TwinStrata 2014 survey reveals enterprises hardly use data stored in expensive arrays

A survey of 254 IT professionals on their organization’s storage strategy revealed that for most organizations, the majority of data stored is actually inactive or passive (defined as being untouched in the past 60 days). In fact, 56 percent said that more than half their data is inactive, and a surprising 22 percent estimated their inactive data accounted for more than three-quarters of all their data.
 
Figure 1 Percentage of data that is inactive (unused 60 days or more)

 
Having identified how much data is inactive, the study found that 53 percent of organizations use storage area networks (SANs) to store inactive data and 51 percent on network-attached storage (NAS) – see Figure 2. The study indicates that organizations are actually less likely to use second- or third-tier storage for inactive data. Eighty-one percent of organizations who use SANs or NAS devices keep inactive data on them. Only 68 percent of those who use tapes do so for inactive data, and a mere 38 percent of public cloud storage users keep inactive data there.
 
Figure 2 Where data is stored

 
Considering the low frequency at which inactive data is accessed, it would make budgetary sense to store such data on more affordable storage systems, such as tapes or public cloud. The study also revealed that organizations that store inactive data exclusively on SANs or NAS devices spend significantly more on storage as a proportion of their overall IT budget than those who use a mix of media or who do not store data on their SANs or NAS at all.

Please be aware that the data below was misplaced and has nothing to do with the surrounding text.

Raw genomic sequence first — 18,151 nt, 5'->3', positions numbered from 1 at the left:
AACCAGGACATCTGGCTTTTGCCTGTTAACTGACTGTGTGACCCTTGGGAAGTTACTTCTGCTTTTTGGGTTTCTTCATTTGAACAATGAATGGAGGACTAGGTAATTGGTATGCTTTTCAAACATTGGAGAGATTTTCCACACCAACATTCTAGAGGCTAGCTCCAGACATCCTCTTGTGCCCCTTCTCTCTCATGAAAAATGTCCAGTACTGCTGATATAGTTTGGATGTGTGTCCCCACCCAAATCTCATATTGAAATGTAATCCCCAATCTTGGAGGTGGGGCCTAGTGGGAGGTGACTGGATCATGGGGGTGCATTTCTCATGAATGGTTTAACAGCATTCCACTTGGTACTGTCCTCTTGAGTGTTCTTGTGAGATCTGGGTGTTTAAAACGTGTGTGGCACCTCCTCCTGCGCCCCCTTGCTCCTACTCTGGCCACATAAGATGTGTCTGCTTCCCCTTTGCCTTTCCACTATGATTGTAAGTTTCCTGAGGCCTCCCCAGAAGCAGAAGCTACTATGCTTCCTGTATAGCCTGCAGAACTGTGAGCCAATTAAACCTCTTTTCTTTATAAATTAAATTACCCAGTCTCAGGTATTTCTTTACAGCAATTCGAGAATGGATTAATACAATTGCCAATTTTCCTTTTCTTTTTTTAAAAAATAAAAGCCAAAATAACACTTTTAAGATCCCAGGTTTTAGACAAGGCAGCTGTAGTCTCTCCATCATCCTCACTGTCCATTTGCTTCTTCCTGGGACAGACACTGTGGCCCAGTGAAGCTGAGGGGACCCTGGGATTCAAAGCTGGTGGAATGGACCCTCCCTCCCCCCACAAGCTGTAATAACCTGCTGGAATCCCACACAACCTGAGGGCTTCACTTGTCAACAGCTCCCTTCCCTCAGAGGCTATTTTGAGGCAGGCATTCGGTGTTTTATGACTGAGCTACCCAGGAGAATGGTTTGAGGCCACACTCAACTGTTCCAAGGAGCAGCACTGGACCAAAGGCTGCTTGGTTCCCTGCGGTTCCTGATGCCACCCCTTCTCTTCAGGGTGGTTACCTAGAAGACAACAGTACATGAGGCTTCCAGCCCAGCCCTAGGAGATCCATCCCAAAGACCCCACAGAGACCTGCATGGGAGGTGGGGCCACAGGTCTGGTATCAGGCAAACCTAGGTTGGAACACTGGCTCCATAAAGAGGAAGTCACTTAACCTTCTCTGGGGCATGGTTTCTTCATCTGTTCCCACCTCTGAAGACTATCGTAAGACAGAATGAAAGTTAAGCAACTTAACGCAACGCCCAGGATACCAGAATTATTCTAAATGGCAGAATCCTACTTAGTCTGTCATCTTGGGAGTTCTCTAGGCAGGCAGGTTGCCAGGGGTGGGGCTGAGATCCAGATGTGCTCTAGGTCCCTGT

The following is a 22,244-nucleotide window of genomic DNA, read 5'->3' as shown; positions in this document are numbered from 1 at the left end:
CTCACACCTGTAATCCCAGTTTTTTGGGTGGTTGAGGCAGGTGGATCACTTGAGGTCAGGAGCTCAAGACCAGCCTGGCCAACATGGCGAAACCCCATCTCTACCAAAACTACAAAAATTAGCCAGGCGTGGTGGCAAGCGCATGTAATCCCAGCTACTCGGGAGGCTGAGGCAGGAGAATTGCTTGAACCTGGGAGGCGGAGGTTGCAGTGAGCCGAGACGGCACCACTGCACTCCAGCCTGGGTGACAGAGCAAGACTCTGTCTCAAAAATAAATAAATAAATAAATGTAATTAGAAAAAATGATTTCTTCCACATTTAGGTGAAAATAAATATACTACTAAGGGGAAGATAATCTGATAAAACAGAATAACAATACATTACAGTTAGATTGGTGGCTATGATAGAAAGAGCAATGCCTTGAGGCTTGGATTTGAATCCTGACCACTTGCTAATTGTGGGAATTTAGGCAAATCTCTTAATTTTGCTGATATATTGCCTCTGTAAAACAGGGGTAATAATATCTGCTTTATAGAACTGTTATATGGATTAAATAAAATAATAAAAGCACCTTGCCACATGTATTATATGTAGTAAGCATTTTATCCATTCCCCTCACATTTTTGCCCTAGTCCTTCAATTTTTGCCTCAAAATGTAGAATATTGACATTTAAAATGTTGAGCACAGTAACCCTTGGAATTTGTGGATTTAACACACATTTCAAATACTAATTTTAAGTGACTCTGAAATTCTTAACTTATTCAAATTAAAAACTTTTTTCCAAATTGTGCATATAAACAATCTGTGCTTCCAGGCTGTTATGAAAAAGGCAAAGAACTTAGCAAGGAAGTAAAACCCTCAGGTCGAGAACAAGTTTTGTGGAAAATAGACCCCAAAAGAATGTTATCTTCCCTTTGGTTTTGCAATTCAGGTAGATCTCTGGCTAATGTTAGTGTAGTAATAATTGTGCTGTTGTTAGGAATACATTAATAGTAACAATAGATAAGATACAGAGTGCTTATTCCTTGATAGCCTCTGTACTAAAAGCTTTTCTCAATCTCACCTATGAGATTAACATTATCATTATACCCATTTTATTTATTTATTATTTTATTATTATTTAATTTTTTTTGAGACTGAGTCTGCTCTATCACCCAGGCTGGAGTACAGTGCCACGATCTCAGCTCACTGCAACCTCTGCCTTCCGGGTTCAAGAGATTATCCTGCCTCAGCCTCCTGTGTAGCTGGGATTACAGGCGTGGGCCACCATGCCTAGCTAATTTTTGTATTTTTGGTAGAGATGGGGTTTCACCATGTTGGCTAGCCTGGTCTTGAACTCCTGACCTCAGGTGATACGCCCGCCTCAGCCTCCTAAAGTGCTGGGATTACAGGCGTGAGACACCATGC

Figure 3 shows that only 38 percent of exclusive SAN/NAS users claim that storage is less than a tenth of their overall IT expenditure, a sharp contrast to the nearly half (48 percent) of mixed media respondents and a 15 point difference from those who do not rely on SANs and NAS for inactive data at all (53 percent).
 
Figure 3 Percentage of IT budget spent on storage

 
This puts into question IT’s understanding of the concept of storage tier and data lifecycle management (DLM). Both DLM and storage tiering have been around for many years and were brought about by the pressures placed on to increase IT resource utilization.
 
It is interesting to discover that organizations that spend less than 10 percent of their IT budget on storage nearly two-thirds of the organizations using the public cloud for their inactive data are spending
less than a tenth of their overall IT budget on storage, while only 42 percent of non-cloud users can claim the same.
 
According to Nicos Vekiarides, CEO of TwinStrata, the survey brings to light an unspoken truth that sompanies waste money storing their least important data on their most expensive systems. “Today’s IT teams struggle under the weight of traditional storage tactics, leading to wasted budget and storage management inefficiencies. By intelligently incorporating cloud storage into its strategy, an organization can redeploy both budget and staff resources to higher-value initiatives.”
 
The full report and accompanying infographic can be downloaded at: www.twinstrata.com/storage-survey-2014.

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